All insider threats are not created equal, however, all can do equal amounts of damage to a company or organization. I have written on this topic before in relation to the F.B.I.’s IDLE program, which was begun to help companies find malicious insiders. In this post, I want to focus more on the insiders themselves, their characteristics, their motivations, and their techniques.
Basically, there are three types of problematic insiders. The first, and maybe most common, is the naïve insider who can best be exemplified by the following behavior. “Wow! This beautiful Russian woman saw my profile and wants to meet me. All I have to do is open this attachment to find out more about her.”
The second type of destructive insider is the careless insider. “Yeah, I know I’m not supposed to use public WIFI to log onto my company network, but what are the chances anything bad will really happen?”
And the third type of destructive insider is the type I will focus on in this post: The malicious insider. These are employees, former employees, business partners, or contractors who have access to a corporate or organization’s network. Their goals may vary but whatever they do could cause serious damage.
First of all, here are a few statistics to keep in mind. Although more than a third of breaches are linked to insiders, 70% are not reported. Depending on which source is cited, these attacks cost a company between $513,000 and $11 million a year… and these are averages. Insider breaches are the most difficult to detect because insiders are familiar with the network and understand the cybersecurity protection that is being used. According to a Ponemon study, it took companies an average of 197 days to discover an insider attack and 69 days to stop it, so it would be good if companies had some idea of which employees needed the most monitoring.
Although all types of insider attacks are damaging, the malicious insider attack has the potential to do the most harm. Often, these insiders work in IT and are, therefore, more skilled in organizing their attacks. It is not unknown, for example, for IT administrators who, in case they get fired, set up fake accounts so that they can use them to launch an attack against the company. Malicious insiders can have access to company secrets, plans, databases, and network user login data. They may be able to organize an attack that stays hidden longer by manipulating the cybersecurity protection installed on a network. They can even manipulate logs to show that nothing unusual is occurring.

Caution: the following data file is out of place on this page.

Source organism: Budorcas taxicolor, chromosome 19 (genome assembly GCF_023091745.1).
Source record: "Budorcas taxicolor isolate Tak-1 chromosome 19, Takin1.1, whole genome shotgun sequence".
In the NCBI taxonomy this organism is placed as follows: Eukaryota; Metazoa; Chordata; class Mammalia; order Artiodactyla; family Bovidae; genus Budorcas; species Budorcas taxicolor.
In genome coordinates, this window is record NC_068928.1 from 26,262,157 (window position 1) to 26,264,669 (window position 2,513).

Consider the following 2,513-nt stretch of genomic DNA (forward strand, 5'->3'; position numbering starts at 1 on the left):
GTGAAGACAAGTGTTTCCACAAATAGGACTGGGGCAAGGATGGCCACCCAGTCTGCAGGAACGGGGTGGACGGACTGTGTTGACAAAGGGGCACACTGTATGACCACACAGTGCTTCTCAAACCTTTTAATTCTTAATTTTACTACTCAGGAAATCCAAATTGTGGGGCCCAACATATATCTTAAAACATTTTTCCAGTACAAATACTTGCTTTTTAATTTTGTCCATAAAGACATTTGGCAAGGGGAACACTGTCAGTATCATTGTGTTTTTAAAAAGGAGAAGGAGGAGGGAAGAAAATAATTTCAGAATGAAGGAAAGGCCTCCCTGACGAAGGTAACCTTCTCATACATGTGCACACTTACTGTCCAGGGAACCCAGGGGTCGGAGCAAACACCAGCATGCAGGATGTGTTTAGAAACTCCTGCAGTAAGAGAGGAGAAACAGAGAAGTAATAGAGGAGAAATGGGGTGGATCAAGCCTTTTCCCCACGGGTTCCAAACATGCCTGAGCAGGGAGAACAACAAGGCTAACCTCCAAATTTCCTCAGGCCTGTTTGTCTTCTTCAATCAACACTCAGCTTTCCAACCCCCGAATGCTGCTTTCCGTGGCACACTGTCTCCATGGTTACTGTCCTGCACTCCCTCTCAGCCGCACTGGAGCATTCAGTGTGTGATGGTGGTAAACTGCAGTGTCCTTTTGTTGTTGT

Most malicious insiders are male. This may largely be due to the fact that most IT employees are male. However, women should not be discounted. Imagine if they were. Malicious outsiders could then use them to launch and orchestrate an attack.
Although even the most trusted employee could become a malicious insider, most of the time, malicious insiders have behavior patterns that give them away. They may already be considered as problem employees for one reason or another. According to the CERT Guide to Insider Threats, they may have conflicts with other workers or management, refuse to follow rules, criticize the company or management to other employees, and have problems with anger management. Background checks may find that these potential malicious insiders have a history of arrests, conflicts with management, or misuse of travel time or travel expenses. They may even have been previously charged with or convicted of hacking. Such findings are certainly worth taking into consideration when hiring someone for the IT department.
Disgruntled insiders are normally not as interested in stealing information as in getting revenge. Disgruntled IT workers will try to sabotage the company network. They are in a position to do this because they are familiar with the network. Most often, these workers expect to be fired and construct the revenge scenario while they are still at the company. Later, after they are dismissed, they can implement their plan remotely. Being fired is not the only precipitating factor, however. Any action by the company that may not meet an employee’s expectations (such as not getting a raise or promotion) can be enough to trigger the desire for revenge.
The second type of malicious insider is more interested in intellectual property theft. Such theft is most commonly committed by scientists, engineers, programmers, and salespeople. They may try to sell the information to competitors or foreign governments or use it to begin their own businesses. If they are connected to a foreign government, they are committing the theft because that is what they have been assigned to do from the time they were hired.
Some employees simply need money. Lower level employees can make money by working with malicious outsiders to get information that the outsider can parlay into cash. Individual hackers or hacker teams may seek out cash-strapped employees. At other times, the employees themselves may have a job which puts them in a position to defraud the company. They may have access to money and simply can’t resist the chance to take it.
Here is a graph breaking down the 700 insider crimes that CERT had in its database at the time of their report.
For the purposes of this post, I am more concerned with insider sabotage and intellectual property theft/espionage as this is where the most damage to a company will come from.